Finally, in London, Djokovic barely on his first round robin match, saving match points, and beating Tomas Berdych.  Djokovic lost to Ferrer and Tipsarevic showing he was still a bit off-form.   Djokovic decided to only enter in the Abu Dhabi tournament as preparation for Australia.  He arrived more than a week ahead of time.  Due to Federer and Nadal committing earlier, they had been promised the two byes that normally go to the top seeds.  Djokovic didn’t have a problem with this as he got one more match to prep.  He beat Monfils in the opening round, then easily handled Federer, then beat Ferrer (who had upset Nadal in the semis) just as easily.  Although it was an exhibition, Djokovic seemed to be back to normal as he had claimed earlier on.  The question is how he’ll handle five setters in the heat.  Djokovic has headed to Melbourne early as well.

Rafael Nadal ended 2011 without a win.  He lost in the finals of the US Open in a marathon match that seemed to take the energy out of both players.  Nadal fared the better of the two.  He returned back to Spain and helped win the Davis Cup with wins over Monaco and del Potro.  Nadal played Tokyo where he was defending champ, but lost to a highly in-form Murray in three sets.  Nadal then continued the doldrums of play and lost to Florian Mayer in Shanghai.  Mayer did not drop serve that match, and Nadal struggled to explain why he didn’t play better.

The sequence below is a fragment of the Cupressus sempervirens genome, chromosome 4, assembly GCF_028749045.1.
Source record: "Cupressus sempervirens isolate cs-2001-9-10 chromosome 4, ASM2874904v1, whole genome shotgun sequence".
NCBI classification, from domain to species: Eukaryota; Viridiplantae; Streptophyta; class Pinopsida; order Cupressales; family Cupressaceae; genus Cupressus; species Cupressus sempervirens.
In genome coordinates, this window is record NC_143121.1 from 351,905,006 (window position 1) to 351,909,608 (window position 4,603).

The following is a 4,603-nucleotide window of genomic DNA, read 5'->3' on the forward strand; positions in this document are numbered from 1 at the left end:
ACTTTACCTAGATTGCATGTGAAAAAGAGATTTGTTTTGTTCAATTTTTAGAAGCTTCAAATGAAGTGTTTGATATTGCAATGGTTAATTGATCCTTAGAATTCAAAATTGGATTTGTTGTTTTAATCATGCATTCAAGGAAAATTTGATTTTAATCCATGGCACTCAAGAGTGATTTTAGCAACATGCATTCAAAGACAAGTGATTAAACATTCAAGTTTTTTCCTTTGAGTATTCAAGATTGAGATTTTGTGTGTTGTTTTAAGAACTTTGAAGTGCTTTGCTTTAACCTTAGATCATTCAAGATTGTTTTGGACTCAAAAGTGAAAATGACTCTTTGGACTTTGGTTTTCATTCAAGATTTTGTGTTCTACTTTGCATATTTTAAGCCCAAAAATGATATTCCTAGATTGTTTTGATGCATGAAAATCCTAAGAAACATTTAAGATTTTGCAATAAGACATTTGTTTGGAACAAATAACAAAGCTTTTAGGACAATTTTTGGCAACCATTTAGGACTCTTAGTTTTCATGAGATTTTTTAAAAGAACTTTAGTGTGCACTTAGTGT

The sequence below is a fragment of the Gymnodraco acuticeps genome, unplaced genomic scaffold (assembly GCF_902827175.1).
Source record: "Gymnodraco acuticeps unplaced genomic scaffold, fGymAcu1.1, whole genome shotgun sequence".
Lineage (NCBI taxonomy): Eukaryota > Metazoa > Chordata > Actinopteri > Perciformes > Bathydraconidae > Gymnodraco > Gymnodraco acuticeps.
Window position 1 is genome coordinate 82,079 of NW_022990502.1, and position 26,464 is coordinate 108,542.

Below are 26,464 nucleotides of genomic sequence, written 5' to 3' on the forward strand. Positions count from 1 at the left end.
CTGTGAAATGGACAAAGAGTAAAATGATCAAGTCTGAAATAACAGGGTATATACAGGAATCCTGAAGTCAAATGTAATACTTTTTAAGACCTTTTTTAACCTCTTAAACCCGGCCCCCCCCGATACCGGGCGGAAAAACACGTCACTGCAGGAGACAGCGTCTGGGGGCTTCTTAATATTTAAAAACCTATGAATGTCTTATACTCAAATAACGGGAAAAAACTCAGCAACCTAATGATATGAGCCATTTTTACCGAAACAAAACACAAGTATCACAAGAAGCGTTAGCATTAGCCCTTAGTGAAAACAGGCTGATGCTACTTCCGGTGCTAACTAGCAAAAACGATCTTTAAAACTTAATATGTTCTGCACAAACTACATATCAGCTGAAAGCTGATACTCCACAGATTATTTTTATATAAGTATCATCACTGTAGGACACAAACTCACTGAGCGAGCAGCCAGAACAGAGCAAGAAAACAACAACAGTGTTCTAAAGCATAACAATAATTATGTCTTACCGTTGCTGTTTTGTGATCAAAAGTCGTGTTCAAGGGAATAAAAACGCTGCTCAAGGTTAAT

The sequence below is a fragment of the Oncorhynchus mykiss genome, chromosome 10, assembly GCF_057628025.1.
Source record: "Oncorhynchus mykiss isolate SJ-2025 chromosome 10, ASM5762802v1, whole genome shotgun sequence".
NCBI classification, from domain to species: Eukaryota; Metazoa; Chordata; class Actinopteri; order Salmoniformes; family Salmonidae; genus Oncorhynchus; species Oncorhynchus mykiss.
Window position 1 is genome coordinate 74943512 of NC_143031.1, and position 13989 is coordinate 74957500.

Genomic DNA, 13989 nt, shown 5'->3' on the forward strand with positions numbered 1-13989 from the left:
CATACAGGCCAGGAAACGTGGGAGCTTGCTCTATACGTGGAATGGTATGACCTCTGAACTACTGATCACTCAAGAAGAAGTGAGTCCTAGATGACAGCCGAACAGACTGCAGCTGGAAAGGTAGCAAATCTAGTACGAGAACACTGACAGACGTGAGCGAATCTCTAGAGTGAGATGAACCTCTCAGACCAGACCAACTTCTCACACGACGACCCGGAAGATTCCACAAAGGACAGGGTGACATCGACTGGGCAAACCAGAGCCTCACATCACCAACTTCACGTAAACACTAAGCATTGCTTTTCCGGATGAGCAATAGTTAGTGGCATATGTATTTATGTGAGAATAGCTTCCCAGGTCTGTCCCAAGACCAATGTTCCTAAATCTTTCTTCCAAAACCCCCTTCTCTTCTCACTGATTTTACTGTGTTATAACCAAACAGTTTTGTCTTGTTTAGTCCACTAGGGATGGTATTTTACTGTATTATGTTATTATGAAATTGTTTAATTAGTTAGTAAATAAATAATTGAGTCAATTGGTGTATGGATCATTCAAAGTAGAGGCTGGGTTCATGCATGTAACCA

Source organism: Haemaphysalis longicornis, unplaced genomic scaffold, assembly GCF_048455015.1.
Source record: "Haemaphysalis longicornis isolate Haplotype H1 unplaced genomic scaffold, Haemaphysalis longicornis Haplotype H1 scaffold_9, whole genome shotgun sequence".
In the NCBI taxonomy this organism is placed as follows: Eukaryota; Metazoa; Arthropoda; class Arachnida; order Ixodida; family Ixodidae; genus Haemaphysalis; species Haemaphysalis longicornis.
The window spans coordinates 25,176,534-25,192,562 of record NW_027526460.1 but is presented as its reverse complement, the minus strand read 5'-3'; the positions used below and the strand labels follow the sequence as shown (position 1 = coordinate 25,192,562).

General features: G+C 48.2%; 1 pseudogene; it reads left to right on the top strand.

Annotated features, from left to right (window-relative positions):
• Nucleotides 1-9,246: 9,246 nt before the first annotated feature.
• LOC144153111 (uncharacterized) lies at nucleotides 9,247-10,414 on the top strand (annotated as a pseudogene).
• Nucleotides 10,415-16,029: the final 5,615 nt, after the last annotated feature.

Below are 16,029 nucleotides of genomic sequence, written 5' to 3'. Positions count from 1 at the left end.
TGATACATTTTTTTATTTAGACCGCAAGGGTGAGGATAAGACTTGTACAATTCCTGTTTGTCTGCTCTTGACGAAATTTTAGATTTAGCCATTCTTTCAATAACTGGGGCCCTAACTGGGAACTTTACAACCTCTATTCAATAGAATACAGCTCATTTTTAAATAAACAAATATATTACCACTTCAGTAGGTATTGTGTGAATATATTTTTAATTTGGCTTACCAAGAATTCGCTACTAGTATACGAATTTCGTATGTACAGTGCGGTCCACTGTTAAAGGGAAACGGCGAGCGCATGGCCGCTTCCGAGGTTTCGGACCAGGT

Nadal skipped Paris as he did the previous year.  His motivation didn’t seem to return at London.  Nadal struggled to beat Fish and needed a third set tiebreak and a nervous Fish to win.  Nadal was then thumped by Federer in the second round robin match.  Finally, Nadal lost to Tsonga in three sets and failed to qualify for the semifinals once again.  Nadal did return back to form in Spain for the Davis Cup, but his motivation was being questioned.

Nadal played the Abu Dhabi exhibition.  Prior to this, he said he planned to take some number of weeks of after the Australian Open.  Normally, Nadal plays a tournament like Rotterdam then plays once again at Indian Wells.  Nadal plans to wait until Indian Wells to play again.  In Abu Dhabi, Nadal lost to countryman, David Ferrer.  He felt he wasn’t quite ready to play.  He said he had to take some time off to recover and hadn’t trained as much as he normally does, so he didn’t expect to beat Ferrer.